Our words point to God, but do not define him

in the beginning
Father Mike Stubbs is the pastor of Holy Cross Parish in Overland Park and has a degree in Scripture from Harvard University.

by Father Mike Stubbs

The current controversy over transsexuals has led our society to reflect upon the connection between a person’s sexuality and his or her physical body.

We cannot imagine a person without sexuality. That is because, when we think of a person, we ordinarily think of another human being.

On one hand, when it comes to the divine persons of the Holy Trinity, that is not necessarily the case. They are not also human beings, with the exception of Jesus. Because he was born into the human race, Jesus was definitely a male. He had a body, with all the appropriate parts.

On the other hand, the Holy Spirit, by definition, has no body. Accordingly, he — or it — would have no sexuality. At the same time, to refer to the Holy Spirit as “it” might appear to reduce the Holy Spirit to a thing, rather than a person. We are caught in a dilemma.

Sunday’s Gospel reading, Jn 14:15-21, resolves the dilemma by referring to the Holy Spirit as “him.” At least, that is how the Lectionary reads. However, a more literal translation would read “it.”

In the original Greek, the word is clearly neuter, as are the corresponding pronouns. That is because the Greek word for “spirit” is in the neuter gender.

Later on, though, John’s Gospel will use a masculine pronoun to refer to the Holy Spirit: “But when he comes, the Spirit of truth, he will guide you to all truth” (Jn 16:13).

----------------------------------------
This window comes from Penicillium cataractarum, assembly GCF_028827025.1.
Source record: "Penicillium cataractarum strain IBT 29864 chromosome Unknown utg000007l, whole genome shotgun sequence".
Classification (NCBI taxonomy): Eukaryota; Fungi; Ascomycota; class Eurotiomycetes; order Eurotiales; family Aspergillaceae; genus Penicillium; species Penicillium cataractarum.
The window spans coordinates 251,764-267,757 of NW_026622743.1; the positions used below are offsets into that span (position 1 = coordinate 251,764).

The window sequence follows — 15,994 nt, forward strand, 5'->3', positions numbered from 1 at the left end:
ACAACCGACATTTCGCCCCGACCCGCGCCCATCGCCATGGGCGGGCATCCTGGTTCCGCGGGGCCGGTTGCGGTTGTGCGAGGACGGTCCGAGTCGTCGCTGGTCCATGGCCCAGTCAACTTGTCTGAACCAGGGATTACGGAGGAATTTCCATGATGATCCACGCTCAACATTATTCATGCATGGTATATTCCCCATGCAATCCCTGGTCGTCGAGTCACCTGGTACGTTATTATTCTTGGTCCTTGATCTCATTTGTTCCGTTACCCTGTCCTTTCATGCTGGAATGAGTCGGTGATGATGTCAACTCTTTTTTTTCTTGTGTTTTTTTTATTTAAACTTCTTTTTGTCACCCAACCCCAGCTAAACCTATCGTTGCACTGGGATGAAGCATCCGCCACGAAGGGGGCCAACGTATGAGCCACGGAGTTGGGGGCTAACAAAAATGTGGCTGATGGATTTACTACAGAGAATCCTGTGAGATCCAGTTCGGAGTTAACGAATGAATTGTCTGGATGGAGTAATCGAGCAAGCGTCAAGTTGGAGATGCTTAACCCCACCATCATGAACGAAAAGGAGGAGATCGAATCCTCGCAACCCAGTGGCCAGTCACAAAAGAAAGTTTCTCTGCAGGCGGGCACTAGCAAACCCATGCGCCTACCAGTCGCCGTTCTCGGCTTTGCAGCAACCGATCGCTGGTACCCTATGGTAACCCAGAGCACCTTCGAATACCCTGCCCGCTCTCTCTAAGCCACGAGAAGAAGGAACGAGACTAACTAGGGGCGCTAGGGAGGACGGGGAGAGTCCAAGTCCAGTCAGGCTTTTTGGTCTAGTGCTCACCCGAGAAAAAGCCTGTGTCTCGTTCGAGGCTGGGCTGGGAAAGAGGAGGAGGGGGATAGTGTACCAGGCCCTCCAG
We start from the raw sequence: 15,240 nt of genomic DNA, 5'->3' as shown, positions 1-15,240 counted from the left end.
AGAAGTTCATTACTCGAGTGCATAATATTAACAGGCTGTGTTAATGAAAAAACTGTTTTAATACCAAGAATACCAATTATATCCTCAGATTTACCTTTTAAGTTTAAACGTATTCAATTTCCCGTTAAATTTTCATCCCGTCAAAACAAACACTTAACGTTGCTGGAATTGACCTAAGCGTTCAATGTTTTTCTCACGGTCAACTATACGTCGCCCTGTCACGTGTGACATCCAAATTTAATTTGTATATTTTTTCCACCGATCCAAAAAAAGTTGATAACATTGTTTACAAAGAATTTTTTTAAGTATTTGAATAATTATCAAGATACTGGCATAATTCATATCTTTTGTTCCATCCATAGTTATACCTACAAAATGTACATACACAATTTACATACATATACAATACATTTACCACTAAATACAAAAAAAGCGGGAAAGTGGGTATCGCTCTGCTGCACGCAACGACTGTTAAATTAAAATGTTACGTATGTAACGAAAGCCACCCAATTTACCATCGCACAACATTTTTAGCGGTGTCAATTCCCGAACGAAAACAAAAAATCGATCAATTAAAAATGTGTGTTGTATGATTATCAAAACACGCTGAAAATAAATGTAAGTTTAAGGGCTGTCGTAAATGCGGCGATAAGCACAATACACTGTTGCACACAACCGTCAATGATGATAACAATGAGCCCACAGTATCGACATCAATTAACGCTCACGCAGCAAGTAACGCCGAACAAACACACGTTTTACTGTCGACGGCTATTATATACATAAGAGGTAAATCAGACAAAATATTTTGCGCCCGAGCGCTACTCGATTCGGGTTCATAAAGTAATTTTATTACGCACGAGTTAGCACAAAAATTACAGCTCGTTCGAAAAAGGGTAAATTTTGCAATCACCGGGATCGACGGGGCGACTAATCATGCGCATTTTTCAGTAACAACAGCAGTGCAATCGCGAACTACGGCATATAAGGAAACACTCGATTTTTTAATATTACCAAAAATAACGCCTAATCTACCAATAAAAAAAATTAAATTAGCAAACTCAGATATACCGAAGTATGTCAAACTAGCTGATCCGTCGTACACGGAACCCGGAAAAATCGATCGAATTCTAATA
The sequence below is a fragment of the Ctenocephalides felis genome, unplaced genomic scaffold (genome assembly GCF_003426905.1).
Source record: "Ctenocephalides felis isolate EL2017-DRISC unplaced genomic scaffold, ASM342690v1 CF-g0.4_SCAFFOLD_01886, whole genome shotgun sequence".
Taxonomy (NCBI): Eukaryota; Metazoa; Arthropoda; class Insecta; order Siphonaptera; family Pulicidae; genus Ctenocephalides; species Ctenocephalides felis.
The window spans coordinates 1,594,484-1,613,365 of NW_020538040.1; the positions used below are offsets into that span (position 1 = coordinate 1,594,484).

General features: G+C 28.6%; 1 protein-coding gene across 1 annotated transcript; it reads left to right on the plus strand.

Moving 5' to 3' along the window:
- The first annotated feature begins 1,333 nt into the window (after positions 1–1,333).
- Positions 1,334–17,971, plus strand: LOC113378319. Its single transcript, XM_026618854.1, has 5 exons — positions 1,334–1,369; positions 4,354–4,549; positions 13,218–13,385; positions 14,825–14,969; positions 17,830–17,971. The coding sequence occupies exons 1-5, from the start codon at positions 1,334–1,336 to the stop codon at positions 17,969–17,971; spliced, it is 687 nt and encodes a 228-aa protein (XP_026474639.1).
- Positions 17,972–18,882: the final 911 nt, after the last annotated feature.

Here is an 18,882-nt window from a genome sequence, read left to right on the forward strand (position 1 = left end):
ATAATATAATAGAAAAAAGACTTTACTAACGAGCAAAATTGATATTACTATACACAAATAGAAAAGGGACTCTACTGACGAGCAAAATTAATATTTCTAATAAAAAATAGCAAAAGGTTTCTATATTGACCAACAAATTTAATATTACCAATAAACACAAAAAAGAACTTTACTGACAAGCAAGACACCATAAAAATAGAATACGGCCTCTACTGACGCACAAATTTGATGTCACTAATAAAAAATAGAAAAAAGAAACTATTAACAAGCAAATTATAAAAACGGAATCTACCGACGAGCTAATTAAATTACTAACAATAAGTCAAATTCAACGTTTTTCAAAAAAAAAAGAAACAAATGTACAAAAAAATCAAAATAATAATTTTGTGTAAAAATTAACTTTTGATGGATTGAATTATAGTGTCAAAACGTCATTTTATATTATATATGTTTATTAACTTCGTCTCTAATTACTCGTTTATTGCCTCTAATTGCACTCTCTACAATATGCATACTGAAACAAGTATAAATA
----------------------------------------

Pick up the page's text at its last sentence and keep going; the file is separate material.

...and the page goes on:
This going back and forth between words that express a preference for nonsexuality on the one hand, and then for personhood on the other hand, reflects the limitations of language in dealing with the mystery of God.

Neither the English language, nor the Greek language, is capable of adequately formulating it. Human language resorts to metaphors, which fall short of the reality.

There remains one more divine person, whom we ordinarily address as God the Father. In doing so, we follow the practice of Jesus, who called God his father.

The practice of calling God “Father” also reflects the patriarchal society in which Jesus lived and in which the new faith developed. The title of father suggests a strong parent who loves and protects the children, a person who is life-giving.

It is a metaphor and, like all metaphors, it has its limitations. The title of Father does not mean that this divine person has a body or is a sexual being. Our words point to God, but do not define God.

God, as such, is beyond all our comprehension. At the same time, it is through Jesus Christ that God has drawn near to us, to become tangible and within our reach. In Christ, the Word became flesh.

Leave a Reply